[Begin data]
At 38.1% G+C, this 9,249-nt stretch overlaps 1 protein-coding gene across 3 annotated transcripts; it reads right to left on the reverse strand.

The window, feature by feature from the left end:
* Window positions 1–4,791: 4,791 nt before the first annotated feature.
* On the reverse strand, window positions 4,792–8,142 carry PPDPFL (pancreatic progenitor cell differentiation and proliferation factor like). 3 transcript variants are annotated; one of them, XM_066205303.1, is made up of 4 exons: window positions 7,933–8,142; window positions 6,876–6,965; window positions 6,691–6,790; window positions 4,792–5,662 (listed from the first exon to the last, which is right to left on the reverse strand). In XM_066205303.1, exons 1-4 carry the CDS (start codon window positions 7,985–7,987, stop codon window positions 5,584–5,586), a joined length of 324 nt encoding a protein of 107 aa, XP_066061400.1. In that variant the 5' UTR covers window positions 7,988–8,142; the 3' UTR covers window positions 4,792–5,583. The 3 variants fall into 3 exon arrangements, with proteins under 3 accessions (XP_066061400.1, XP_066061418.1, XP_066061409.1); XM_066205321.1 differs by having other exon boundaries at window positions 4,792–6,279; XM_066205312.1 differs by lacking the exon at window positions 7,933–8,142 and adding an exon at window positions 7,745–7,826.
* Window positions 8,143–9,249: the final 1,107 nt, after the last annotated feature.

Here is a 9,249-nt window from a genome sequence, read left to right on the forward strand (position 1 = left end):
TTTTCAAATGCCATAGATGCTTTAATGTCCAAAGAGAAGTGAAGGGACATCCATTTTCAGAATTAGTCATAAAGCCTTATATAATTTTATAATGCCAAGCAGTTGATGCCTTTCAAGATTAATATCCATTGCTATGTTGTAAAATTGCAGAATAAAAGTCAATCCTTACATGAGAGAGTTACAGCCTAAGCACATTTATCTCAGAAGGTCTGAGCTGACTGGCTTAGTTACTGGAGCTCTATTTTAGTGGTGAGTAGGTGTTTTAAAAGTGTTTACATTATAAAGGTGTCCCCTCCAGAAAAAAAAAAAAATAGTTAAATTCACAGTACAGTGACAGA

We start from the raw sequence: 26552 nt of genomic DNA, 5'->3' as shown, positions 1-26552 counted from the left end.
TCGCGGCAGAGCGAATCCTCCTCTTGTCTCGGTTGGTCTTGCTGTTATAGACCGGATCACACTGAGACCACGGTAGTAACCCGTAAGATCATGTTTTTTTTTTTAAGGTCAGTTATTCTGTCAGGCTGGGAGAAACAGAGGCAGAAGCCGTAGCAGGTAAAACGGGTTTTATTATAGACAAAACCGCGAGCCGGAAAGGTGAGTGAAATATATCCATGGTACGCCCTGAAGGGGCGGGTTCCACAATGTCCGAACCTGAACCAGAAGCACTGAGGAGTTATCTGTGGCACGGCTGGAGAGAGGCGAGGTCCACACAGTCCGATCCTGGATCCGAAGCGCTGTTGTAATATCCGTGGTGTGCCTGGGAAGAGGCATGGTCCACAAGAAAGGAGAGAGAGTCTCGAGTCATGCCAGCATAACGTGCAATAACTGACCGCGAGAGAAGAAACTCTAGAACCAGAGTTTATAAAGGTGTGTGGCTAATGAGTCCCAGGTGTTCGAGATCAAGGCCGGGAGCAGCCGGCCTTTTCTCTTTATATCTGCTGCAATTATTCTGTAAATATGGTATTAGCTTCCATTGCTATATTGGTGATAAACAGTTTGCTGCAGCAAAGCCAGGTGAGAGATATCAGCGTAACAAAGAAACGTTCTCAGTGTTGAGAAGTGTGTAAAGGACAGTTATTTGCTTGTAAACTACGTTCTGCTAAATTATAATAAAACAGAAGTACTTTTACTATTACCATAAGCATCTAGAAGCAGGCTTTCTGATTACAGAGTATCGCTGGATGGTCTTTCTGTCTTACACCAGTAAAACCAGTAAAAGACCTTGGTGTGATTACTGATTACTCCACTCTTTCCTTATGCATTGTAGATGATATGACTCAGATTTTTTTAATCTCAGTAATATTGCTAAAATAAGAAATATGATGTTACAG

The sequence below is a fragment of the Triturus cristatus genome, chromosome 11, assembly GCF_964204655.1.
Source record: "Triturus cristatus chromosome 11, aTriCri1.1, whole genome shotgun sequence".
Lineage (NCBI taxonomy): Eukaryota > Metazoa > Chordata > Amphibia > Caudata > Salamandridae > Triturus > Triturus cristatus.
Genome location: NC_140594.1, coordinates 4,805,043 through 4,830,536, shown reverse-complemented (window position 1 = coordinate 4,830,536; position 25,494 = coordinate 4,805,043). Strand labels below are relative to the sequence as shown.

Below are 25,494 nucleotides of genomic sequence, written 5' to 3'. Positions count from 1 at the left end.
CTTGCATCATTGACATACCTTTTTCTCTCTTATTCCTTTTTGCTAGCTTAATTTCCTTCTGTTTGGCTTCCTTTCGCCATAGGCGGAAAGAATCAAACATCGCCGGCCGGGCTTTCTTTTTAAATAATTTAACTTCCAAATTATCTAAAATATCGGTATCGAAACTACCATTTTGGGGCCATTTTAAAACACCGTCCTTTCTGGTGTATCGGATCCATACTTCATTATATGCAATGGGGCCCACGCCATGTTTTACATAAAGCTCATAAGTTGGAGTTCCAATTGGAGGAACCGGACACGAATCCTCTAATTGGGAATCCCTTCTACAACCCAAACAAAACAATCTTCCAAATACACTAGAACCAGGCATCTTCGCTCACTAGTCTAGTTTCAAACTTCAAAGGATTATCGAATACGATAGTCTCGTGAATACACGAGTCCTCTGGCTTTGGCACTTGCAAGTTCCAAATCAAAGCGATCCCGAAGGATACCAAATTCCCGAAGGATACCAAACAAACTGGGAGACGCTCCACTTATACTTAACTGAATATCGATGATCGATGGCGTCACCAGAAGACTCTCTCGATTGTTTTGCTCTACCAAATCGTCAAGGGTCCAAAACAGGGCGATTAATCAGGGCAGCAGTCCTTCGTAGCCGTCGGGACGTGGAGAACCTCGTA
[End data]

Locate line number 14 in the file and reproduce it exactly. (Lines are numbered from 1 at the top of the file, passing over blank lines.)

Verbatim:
Below are 25,494 nucleotides of genomic sequence, written 5' to 3'. Positions count from 1 at the left end.